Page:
In an inspiring and deeply personal narrative, Debbie shares her rollercoaster journey of battling breast cancer, from the shocking discovery of a lump in her breast to the challenging path of treatment and beyond.
At 39, a mother of three and Melksham's Carnival Queen, life seemed almost too good. Yet, her diagnosis in June 2022 marked the beginning of a tumultuous chapter, filled with worry, pain, but also immense courage and resilience.
This story is not just about the physical battles against cancer but also about the emotional and mental challenges, and the small victories along the way.
Debbie's experience sheds light on the importance of self-care, support systems, and finding joy amidst adversity, offering invaluable insights for anyone navigating their own or a loved one's cancer journey.
"On a random Tuesday morning in June 2022, I found a lump in my right breast. This was the moment my world was turned upside down."
Our Journey Begins: A Family's Fight Against Cancer
Hey beautiful people, my name is Debbie, I’m 39 and married with 3 boys. Identical twins and a younger feral one. 18 months ago I was the fittest I’d been. Life was going really well, oh and I was crowned Melksham’s Carnival Queen! What more could a girl want right? I got a dress and crown!
Life was perky, (insert boob joke, tho the next bit was no joke)
"Was" being the important word there on a random Tuesday morning in June 2022 I found a lump in my right breast. This was the moment my world was turned upside down. In turn so was my families.
This was the start of the chaos, worry and tears.
Looking after yourself during cancer treatment is tricky and I know I didn't get it right all the time. Balancing your own needs and a young family is super-tricky, but here are a few things that worked for me and a few things I wished I did.
The Day Our World Changed: Facing the Diagnosis
Here's a shortened version of events.
Tuesday 22nd June 2022 lump found, 29th July I had a right side mastectomy. 10 days later I had the results of my surgery, they removed some lymph nodes they were clear (insert happy tears).
Doctors and surgeons were all happy (YAY) but they wanted to give me chemotherapy and herceptin. (this was a surprise and honestly not a fun one). After a shitty summer with post op exercises I was scheduled to start chemo in September 2022
I finished in January 2023. I would give chemotherapy a 0 out of 10. It was not fun. I was very poorly at points but I dug deep and somehow completed it. Anyway, after chemo I still had 15 herceptin injections to go, which I'm still on now. They'll continue till Christmas. I started tamoxifen in march which I'll be on for 5/10 years.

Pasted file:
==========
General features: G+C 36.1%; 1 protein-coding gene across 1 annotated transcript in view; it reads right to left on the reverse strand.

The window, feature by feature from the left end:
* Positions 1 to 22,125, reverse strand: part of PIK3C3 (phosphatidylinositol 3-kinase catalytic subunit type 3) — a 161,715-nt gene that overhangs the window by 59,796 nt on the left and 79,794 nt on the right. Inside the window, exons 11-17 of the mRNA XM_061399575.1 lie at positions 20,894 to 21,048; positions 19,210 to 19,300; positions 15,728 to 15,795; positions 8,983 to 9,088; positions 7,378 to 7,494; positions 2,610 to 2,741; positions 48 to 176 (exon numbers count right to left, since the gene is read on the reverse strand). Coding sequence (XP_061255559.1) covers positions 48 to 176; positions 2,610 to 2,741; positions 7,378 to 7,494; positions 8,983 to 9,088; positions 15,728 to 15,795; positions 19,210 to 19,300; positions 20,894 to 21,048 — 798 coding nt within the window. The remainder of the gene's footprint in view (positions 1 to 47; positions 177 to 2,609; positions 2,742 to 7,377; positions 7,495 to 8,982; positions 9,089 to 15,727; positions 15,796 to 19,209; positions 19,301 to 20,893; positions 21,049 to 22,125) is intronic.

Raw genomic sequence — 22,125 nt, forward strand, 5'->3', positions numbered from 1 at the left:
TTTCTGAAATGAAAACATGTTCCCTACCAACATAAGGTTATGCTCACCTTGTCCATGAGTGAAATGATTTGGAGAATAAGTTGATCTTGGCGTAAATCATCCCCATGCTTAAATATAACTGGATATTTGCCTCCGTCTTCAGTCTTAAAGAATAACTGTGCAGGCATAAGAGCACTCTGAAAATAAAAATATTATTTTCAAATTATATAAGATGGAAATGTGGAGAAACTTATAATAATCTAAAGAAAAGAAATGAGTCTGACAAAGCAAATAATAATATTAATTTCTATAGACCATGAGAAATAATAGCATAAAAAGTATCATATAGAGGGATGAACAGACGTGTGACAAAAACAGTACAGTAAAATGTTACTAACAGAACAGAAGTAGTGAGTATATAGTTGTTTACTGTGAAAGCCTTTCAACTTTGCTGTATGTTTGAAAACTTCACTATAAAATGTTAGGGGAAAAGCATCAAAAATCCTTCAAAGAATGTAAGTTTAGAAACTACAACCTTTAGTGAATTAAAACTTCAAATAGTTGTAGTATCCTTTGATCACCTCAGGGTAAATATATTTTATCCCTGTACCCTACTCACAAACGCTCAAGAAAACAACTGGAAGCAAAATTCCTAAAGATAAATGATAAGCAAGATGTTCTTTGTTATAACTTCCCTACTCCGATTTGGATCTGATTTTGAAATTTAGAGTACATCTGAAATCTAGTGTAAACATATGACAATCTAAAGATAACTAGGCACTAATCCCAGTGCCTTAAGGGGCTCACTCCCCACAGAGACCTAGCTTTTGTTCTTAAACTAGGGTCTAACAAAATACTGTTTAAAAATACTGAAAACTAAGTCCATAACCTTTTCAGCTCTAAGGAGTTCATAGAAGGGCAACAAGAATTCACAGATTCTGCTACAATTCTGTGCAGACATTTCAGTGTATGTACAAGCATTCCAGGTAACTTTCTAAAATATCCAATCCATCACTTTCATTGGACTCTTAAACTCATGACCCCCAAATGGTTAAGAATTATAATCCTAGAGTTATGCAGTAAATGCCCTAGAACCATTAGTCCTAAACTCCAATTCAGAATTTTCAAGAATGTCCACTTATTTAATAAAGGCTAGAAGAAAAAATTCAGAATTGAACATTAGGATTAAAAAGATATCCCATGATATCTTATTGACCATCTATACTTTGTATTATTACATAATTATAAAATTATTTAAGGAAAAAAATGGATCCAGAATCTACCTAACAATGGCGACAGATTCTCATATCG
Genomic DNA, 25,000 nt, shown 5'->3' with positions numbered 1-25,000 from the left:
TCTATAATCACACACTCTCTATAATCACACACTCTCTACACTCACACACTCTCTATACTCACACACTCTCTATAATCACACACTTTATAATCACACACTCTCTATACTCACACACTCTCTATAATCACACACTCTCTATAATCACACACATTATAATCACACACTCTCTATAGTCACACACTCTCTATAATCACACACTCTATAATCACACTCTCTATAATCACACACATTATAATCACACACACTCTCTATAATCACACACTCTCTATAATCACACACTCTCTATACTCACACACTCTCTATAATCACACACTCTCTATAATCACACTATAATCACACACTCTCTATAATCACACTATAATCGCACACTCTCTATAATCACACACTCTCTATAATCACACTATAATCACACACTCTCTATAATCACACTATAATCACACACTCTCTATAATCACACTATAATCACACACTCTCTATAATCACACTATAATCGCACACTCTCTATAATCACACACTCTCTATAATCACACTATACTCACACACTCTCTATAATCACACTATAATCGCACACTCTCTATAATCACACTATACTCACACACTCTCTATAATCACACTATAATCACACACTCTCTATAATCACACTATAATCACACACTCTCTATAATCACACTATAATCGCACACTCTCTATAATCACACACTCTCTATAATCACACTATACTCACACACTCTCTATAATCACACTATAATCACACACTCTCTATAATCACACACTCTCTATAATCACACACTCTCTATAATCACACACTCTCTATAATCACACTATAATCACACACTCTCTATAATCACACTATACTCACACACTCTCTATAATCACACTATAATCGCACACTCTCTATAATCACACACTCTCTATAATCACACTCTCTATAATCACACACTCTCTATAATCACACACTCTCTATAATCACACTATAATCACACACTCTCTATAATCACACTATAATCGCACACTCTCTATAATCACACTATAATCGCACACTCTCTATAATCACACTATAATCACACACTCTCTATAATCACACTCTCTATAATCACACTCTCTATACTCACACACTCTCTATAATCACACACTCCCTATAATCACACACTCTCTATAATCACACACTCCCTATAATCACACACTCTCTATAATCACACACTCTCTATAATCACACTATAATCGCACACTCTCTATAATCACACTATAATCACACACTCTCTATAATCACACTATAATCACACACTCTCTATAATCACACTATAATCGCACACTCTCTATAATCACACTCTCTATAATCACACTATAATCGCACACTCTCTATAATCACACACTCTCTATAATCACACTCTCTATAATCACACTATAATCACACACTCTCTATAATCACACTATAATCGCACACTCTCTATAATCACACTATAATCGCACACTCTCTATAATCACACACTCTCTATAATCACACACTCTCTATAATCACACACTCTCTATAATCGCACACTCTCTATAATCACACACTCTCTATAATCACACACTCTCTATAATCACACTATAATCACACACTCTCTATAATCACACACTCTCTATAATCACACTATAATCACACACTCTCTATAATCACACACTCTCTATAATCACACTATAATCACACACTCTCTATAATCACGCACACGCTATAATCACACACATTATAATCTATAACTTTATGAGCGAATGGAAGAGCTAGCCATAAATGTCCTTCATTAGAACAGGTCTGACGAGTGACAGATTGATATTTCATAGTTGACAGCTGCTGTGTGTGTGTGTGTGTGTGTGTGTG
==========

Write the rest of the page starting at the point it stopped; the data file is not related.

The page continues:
Yeah cancer really does suck and takes over a lot of your life.
So how do you take care in all this chaos?
Well I'm no expert but it was/is my life (I’m still learning to cope as it is about learning a new you)
First off, cancer is a lot, no matter what level of treatment you have, being told you have cancer is massive. You deserve to be kind to yourself. All feelings are valid and allowed.
"Chemotherapy absolutely sucks, that's my PG version..."
At various points in my treatment I felt very lost and low. I cannot stress enough, reach out, if you're like me this does not come naturally.
Asking for help is tricky but charities like Macmillan and we hear you (WHY) really are there to help.
Something else I did when everything felt a little too much and I couldn't switch my brain off was to journal my thoughts, not for anyone just to try and get them out of my head. I think it helped. Journaling was one of the first things I did.
I was once told you can't leave somewhere before you've arrived. To me this meant feeling my feelings and not boxing them up and ignoring them. It may mean something different to you. These words helped me.
If you have breast surgery, do the exercises, they are a bit tricky to start but they really do speed up recovery, also take the pain meds if you need to, now is not the time to be a hero.
If someone offers help, encourage them to cook for you / your family. I was really lucky some of my friends did this without being asked.